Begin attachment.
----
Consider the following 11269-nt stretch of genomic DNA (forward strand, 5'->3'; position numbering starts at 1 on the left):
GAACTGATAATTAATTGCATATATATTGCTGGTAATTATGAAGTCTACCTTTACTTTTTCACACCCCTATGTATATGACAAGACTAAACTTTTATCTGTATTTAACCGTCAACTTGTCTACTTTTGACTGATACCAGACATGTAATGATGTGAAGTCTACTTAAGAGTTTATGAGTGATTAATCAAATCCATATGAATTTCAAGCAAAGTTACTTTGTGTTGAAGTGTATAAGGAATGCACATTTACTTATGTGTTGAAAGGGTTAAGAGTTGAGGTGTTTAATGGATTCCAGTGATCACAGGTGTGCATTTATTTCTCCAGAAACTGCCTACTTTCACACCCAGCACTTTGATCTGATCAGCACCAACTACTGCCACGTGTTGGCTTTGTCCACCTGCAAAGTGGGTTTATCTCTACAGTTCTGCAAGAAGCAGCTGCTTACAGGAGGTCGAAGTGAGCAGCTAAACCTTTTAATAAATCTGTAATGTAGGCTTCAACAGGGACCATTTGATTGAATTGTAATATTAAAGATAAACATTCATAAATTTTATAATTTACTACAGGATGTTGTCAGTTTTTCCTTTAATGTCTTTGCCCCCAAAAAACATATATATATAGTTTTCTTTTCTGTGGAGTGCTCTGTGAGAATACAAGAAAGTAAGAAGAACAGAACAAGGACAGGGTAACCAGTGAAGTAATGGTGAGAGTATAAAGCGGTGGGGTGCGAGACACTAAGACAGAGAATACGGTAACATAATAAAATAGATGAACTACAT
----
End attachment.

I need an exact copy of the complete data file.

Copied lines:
Consider the following 11269-nt stretch of genomic DNA (forward strand, 5'->3'; position numbering starts at 1 on the left):
GAACTGATAATTAATTGCATATATATTGCTGGTAATTATGAAGTCTACCTTTACTTTTTCACACCCCTATGTATATGACAAGACTAAACTTTTATCTGTATTTAACCGTCAACTTGTCTACTTTTGACTGATACCAGACATGTAATGATGTGAAGTCTACTTAAGAGTTTATGAGTGATTAATCAAATCCATATGAATTTCAAGCAAAGTTACTTTGTGTTGAAGTGTATAAGGAATGCACATTTACTTATGTGTTGAAAGGGTTAAGAGTTGAGGTGTTTAATGGATTCCAGTGATCACAGGTGTGCATTTATTTCTCCAGAAACTGCCTACTTTCACACCCAGCACTTTGATCTGATCAGCACCAACTACTGCCACGTGTTGGCTTTGTCCACCTGCAAAGTGGGTTTATCTCTACAGTTCTGCAAGAAGCAGCTGCTTACAGGAGGTCGAAGTGAGCAGCTAAACCTTTTAATAAATCTGTAATGTAGGCTTCAACAGGGACCATTTGATTGAATTGTAATATTAAAGATAAACATTCATAAATTTTATAATTTACTACAGGATGTTGTCAGTTTTTCCTTTAATGTCTTTGCCCCCAAAAAACATATATATATAGTTTTCTTTTCTGTGGAGTGCTCTGTGAGAATACAAGAAAGTAAGAAGAACAGAACAAGGACAGGGTAACCAGTGAAGTAATGGTGAGAGTATAAAGCGGTGGGGTGCGAGACACTAAGACAGAGAATACGGTAACATAATAAAATAGATGAACTACAT